- The Washington Times - Wednesday, September 3, 2003

So many Spanish mackerel are in the Chesapeake Bay that now and then they will outnumber the striped bass and bluefish. Our friend Ken Lamb of Lexington Park’s Tackle Box says you can see the “Spanish,” as saltwater anglers refer to them, thrash and break on the water’s surface from Maryland’s Point No Point clear down to Virginia’s Smith Point and even in the mouth of the Rappahannock River. They’re normally caught trolling small silver or gold spoons with light inline weights some 20 feet up from the lure, but chummers report getting their share.

The catching of rockfish seems to present few problems, but finding one or two that will meet the minimum required 18 inches is another story. Lots of juvenile rockfish are hooked on spinning tackle with rattle baits or small bucktails the favored lures. Some days you could catch and release a bunch of little stripers from as far up as the Potomac River’s Route 301 bridge down to Point Lookout or north of there at the Patuxent River’s Cove Point and the Cedar Point Hollow. We do hear of a few whoppers from the Cedar Point area of the Patuxent River. The lower Patuxent, by the way, is still filled with fat Norfolk spot.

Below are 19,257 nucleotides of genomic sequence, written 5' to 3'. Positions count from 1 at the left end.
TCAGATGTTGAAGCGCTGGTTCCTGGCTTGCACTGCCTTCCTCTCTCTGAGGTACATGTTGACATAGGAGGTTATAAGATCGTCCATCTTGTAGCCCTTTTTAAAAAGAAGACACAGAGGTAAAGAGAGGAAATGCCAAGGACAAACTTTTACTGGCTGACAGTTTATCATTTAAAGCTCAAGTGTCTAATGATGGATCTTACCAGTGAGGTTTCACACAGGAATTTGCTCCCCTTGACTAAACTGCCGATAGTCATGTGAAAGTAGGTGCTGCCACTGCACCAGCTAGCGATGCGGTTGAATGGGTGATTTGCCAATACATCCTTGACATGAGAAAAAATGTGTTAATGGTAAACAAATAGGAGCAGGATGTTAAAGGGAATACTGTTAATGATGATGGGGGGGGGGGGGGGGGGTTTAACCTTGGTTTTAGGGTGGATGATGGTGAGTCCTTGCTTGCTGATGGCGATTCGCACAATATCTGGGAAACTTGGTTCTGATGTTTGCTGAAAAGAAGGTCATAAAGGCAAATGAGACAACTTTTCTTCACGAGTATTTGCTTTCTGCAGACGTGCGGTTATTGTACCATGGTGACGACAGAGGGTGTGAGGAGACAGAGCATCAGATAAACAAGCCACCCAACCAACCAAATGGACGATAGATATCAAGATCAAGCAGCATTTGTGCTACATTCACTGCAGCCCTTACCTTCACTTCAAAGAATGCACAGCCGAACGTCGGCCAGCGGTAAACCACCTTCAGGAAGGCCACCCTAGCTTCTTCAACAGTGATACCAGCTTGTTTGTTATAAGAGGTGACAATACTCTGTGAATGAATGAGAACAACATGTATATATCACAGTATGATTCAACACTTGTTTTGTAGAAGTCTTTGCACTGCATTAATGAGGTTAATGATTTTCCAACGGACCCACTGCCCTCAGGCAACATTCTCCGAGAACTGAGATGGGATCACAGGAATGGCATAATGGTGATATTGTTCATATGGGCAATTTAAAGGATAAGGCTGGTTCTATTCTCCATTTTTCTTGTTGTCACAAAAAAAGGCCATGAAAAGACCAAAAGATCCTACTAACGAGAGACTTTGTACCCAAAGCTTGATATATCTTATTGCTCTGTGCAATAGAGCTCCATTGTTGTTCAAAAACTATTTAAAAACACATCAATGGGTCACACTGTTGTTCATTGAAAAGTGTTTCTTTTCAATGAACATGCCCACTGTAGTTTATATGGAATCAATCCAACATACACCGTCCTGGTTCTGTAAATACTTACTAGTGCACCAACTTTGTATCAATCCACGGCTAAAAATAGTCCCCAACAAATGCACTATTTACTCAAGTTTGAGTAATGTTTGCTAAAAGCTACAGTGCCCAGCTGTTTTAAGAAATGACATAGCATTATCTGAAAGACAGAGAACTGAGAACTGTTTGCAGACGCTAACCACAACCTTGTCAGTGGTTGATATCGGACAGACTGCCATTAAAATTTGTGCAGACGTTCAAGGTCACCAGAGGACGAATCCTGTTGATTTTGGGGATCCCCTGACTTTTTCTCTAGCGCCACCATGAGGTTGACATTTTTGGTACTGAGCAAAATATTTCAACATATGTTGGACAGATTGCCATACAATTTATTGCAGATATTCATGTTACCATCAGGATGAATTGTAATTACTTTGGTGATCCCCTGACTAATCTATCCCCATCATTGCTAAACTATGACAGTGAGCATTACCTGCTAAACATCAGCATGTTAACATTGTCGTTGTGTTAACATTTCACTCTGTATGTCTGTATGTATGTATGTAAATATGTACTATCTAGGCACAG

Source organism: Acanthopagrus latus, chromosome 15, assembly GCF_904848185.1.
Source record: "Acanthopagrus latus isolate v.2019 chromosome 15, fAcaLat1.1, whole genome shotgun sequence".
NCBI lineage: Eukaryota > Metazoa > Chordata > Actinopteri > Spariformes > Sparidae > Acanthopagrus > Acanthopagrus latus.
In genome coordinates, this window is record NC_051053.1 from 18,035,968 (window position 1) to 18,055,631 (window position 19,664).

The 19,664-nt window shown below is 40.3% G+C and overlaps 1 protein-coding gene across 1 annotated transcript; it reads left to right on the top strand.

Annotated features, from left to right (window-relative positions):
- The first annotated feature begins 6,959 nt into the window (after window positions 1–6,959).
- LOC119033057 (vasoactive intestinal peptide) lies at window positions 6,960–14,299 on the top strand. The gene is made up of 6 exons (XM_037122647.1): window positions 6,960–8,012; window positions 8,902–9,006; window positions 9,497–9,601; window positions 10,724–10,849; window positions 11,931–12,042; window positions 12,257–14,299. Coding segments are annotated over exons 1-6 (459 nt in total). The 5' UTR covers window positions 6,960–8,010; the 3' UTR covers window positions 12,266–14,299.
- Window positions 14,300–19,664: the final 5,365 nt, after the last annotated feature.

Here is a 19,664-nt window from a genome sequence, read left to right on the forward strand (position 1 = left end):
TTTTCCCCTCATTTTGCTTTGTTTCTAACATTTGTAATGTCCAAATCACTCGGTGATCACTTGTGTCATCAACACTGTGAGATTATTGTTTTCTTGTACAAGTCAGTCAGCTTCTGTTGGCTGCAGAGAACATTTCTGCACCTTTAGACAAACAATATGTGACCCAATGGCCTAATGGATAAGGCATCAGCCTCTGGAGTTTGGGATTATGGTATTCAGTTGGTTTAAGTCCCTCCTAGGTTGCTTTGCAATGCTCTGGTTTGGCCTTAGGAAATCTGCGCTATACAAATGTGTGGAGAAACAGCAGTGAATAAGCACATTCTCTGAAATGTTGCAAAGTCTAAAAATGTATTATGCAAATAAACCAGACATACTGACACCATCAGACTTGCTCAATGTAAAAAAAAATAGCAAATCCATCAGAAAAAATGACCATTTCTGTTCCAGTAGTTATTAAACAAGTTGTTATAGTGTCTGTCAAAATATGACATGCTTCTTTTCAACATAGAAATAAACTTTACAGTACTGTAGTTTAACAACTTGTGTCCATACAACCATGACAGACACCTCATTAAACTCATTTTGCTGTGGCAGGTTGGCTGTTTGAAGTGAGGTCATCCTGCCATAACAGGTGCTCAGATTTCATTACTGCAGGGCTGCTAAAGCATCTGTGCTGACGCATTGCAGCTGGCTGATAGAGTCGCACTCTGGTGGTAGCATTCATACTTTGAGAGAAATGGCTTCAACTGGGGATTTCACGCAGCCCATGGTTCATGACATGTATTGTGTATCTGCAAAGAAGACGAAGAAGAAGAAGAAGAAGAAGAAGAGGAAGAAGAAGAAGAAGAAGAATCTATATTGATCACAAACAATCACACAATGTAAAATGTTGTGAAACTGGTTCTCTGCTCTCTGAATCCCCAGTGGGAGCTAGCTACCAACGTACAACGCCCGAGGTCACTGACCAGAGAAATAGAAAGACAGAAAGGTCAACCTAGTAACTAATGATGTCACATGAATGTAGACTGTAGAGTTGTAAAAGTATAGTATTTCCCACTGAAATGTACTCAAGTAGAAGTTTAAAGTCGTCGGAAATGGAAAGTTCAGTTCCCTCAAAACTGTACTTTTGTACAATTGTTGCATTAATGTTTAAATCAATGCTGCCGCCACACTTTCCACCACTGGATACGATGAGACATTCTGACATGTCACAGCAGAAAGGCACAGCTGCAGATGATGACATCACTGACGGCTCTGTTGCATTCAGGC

The mountain rivers where waders and boat drifters look for smallmouth bass might be an iffy proposition this weekend. We’re hedging a bit because strong thunder showers and sometimes torrential downpours visited the upper Potomac, Rappahannock, Shenandoah and James rivers in some sectors, while other parts of these rocky waterways never got a drop. The weekend could be a washout for some.

However, in the upper tidal waters of the Potomac, between the District and western Charles County, the fishing is fine for largemouth bass, smallish white perch and dawn-hour rockfish. I wish I could say the same for the upper tidal Patuxent or Rappahannock rivers, but the bass catches there haven’t been much to get excited about.

You can reach us via e-mail at gmueller@washingtontimes.com.

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